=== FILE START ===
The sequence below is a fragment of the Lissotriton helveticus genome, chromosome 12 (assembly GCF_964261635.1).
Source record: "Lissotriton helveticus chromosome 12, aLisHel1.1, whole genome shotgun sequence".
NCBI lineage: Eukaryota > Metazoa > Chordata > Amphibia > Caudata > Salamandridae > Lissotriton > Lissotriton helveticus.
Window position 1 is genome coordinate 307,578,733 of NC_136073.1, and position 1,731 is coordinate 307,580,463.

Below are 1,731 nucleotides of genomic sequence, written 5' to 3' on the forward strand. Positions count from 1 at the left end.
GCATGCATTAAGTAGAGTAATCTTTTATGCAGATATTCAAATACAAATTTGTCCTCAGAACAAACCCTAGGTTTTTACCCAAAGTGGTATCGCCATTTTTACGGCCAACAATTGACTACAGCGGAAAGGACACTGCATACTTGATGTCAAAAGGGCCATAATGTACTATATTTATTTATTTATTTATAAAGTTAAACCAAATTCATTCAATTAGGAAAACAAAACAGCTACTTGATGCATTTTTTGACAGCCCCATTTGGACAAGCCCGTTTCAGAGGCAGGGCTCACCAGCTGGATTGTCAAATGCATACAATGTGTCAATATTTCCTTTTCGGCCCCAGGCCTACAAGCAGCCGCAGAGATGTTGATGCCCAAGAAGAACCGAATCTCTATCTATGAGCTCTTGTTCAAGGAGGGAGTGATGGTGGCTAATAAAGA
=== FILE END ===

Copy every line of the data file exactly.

The sequence below is a fragment of the Lissotriton helveticus genome, chromosome 12 (assembly GCF_964261635.1).
Source record: "Lissotriton helveticus chromosome 12, aLisHel1.1, whole genome shotgun sequence".
NCBI lineage: Eukaryota > Metazoa > Chordata > Amphibia > Caudata > Salamandridae > Lissotriton > Lissotriton helveticus.
Window position 1 is genome coordinate 307,578,733 of NC_136073.1, and position 1,731 is coordinate 307,580,463.

Below are 1,731 nucleotides of genomic sequence, written 5' to 3' on the forward strand. Positions count from 1 at the left end.
GCATGCATTAAGTAGAGTAATCTTTTATGCAGATATTCAAATACAAATTTGTCCTCAGAACAAACCCTAGGTTTTTACCCAAAGTGGTATCGCCATTTTTACGGCCAACAATTGACTACAGCGGAAAGGACACTGCATACTTGATGTCAAAAGGGCCATAATGTACTATATTTATTTATTTATTTATAAAGTTAAACCAAATTCATTCAATTAGGAAAACAAAACAGCTACTTGATGCATTTTTTGACAGCCCCATTTGGACAAGCCCGTTTCAGAGGCAGGGCTCACCAGCTGGATTGTCAAATGCATACAATGTGTCAATATTTCCTTTTCGGCCCCAGGCCTACAAGCAGCCGCAGAGATGTTGATGCCCAAGAAGAACCGAATCTCTATCTATGAGCTCTTGTTCAAGGAGGGAGTGATGGTGGCTAATAAAGA